Fort Collins Ranks Number 1 in Green Features in the Top 200 Largest US Metros

I was excited to see this article in Realtor magazine today. I have been energy-efficient and eco-minded since I was in college in the late 90s. While living in Japan, I saw the love of natural materials in homes and life. For example, the use of tatami-mats as a floor cover, the use of natural dyes such as indigo in clothing and material, eating food in season, and the wide use of public transportation. There is an also an appreciation of nature through the native Shinto religion that I hadn’t experienced before.

When I moved to Ireland (we lived there for 10 years), I saw that being environmentally friendly was wholeheartedly embraced by the population. There are few natural resources and so it costs a lot of money to import fuel such as coal, petrol, and gas. While I would never thought to dry the wash on a clothesline in the US, everyone in Ireland hangs their wash out to dry in Ireland. I still do here in Colorado and love the fresh air scent that being line-dried gives. The Irish rarely turn the heating on night, and set the heating to come on from October-April only at certain times of the day (usually for an hour in the morning and then an hour or two in the early evening). Here in Colorado, our thermostat is never set above 65F. If we are cold, we put a sweater on 🙂 I also learned how to recycle and compost in Ireland.

In our home in Colorado, we use Energy Star appliances and LED lightbulbs and this has brought down our electricity bills. Our sprinklers are set on a drip system and we have planted drought-tolerant ornamental plants (xeriscaping). We tore out the carpet and installed oak floors, and stained them with a zero VOC hardwax oil from Belgium called Rubio Monocoat. Our walls have been painted with zero VOC paints. We replaced our furnace with the highest efficiency style (we took out the electric baseboards). I love that I can be environmentally friendly, have healthy indoor air-quality, and save money on bills at the same time.

Here is more from the article which says that Fort Collins has the highest percentage of green listings. I have my GREEN designation from the National Association of Realtors and am ready to help buyer and sellers with their green home search or sale!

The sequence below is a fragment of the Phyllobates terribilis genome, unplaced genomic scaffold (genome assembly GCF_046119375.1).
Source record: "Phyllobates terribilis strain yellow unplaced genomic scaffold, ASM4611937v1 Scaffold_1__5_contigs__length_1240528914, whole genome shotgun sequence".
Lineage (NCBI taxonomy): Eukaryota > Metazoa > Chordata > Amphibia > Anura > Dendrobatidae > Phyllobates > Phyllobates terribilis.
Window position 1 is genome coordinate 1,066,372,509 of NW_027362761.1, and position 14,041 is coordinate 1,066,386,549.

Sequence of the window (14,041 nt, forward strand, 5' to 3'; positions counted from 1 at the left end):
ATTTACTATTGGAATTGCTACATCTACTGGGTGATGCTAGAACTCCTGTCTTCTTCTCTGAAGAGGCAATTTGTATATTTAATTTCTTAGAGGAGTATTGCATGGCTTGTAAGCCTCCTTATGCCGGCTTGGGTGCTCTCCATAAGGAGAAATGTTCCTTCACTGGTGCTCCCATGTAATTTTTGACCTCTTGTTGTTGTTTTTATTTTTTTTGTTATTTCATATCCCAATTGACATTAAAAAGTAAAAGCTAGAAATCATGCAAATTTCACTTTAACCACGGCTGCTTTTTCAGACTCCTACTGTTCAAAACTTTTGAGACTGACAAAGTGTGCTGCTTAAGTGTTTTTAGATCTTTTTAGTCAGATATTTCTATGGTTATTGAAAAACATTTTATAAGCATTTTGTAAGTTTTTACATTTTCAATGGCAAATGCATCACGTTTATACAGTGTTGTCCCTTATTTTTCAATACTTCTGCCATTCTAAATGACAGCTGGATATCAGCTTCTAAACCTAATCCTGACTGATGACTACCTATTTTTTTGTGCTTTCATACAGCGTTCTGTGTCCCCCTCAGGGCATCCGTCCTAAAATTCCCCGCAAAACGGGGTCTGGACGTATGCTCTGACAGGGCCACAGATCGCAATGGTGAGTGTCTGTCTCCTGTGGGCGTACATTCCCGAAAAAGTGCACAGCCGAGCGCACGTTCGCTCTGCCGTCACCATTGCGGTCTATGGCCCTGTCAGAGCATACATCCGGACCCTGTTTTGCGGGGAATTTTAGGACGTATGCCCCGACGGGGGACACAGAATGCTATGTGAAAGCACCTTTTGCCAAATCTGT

Affordable Price Tags in Top ‘Green’ Markets

Eco-friendly homes are growing in demand, but buyers don’t always have to expect to pay a premium.® researched the 200 biggest metros in the U.S. to find the market availability of green homes with eco-friendly features, such as solar panels, smart thermostats, bamboo floors, and more. Researchers also sought to determine how much more or less these homes cost prospective buyers.

“Although Southern and Western states still lead the way in green technology adoption, eco-friendly features have grown in popularity across many regions of the United States,” says Javier Vivas,®’s director of economic research. “Many buyers have come to expect standard features, and homes integrating specialty green features are becoming more mainstream. However, in today’s inventory-starved market, location still reigns supreme and the price of land can easily override the allure of special eco-friendly features.”

Buyers don’t always have to pay more for eco-friendly features. In Salina, Calif., green listings are 14 percent below the median home price. Also, buyers in Prescott, Ariz., and Fresno, Calif., who want integrated solar panels in their new home will pay the same or less than the median home price in each market.

However, homes with programmable thermostats do tend to cost more, adding up to 20 percent in Montgomery, Ala.; 17 percent in Tulsa, Okla.; 15 percent in the McAllen-Edinburg-Mission, Texas, metro area; and 12 percent in the Oklahoma City metro area.

Energy Star–rated homes likely will cost more too. Most buyers will likely pay 21 to 26 percent more than the median home per square foot.



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